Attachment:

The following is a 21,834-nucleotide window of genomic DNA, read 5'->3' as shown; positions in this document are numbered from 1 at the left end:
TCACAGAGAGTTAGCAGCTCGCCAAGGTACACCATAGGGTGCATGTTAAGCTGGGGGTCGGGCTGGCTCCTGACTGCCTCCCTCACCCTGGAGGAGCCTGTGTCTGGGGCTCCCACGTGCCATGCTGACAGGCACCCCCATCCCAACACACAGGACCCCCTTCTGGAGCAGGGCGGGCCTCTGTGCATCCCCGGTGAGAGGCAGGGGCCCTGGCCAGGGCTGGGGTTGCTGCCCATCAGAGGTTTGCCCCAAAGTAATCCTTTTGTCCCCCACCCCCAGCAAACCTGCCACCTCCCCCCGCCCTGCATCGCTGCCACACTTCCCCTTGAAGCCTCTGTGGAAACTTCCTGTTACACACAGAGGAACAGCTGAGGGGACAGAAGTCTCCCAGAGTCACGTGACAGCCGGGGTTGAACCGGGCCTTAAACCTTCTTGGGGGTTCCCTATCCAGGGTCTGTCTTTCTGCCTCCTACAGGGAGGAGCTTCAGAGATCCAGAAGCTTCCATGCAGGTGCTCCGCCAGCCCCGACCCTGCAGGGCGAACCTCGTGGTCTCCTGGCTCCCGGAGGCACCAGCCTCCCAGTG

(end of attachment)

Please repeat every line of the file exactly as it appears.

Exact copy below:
The following is a 21,834-nucleotide window of genomic DNA, read 5'->3' as shown; positions in this document are numbered from 1 at the left end:
TCACAGAGAGTTAGCAGCTCGCCAAGGTACACCATAGGGTGCATGTTAAGCTGGGGGTCGGGCTGGCTCCTGACTGCCTCCCTCACCCTGGAGGAGCCTGTGTCTGGGGCTCCCACGTGCCATGCTGACAGGCACCCCCATCCCAACACACAGGACCCCCTTCTGGAGCAGGGCGGGCCTCTGTGCATCCCCGGTGAGAGGCAGGGGCCCTGGCCAGGGCTGGGGTTGCTGCCCATCAGAGGTTTGCCCCAAAGTAATCCTTTTGTCCCCCACCCCCAGCAAACCTGCCACCTCCCCCCGCCCTGCATCGCTGCCACACTTCCCCTTGAAGCCTCTGTGGAAACTTCCTGTTACACACAGAGGAACAGCTGAGGGGACAGAAGTCTCCCAGAGTCACGTGACAGCCGGGGTTGAACCGGGCCTTAAACCTTCTTGGGGGTTCCCTATCCAGGGTCTGTCTTTCTGCCTCCTACAGGGAGGAGCTTCAGAGATCCAGAAGCTTCCATGCAGGTGCTCCGCCAGCCCCGACCCTGCAGGGCGAACCTCGTGGTCTCCTGGCTCCCGGAGGCACCAGCCTCCCAGTG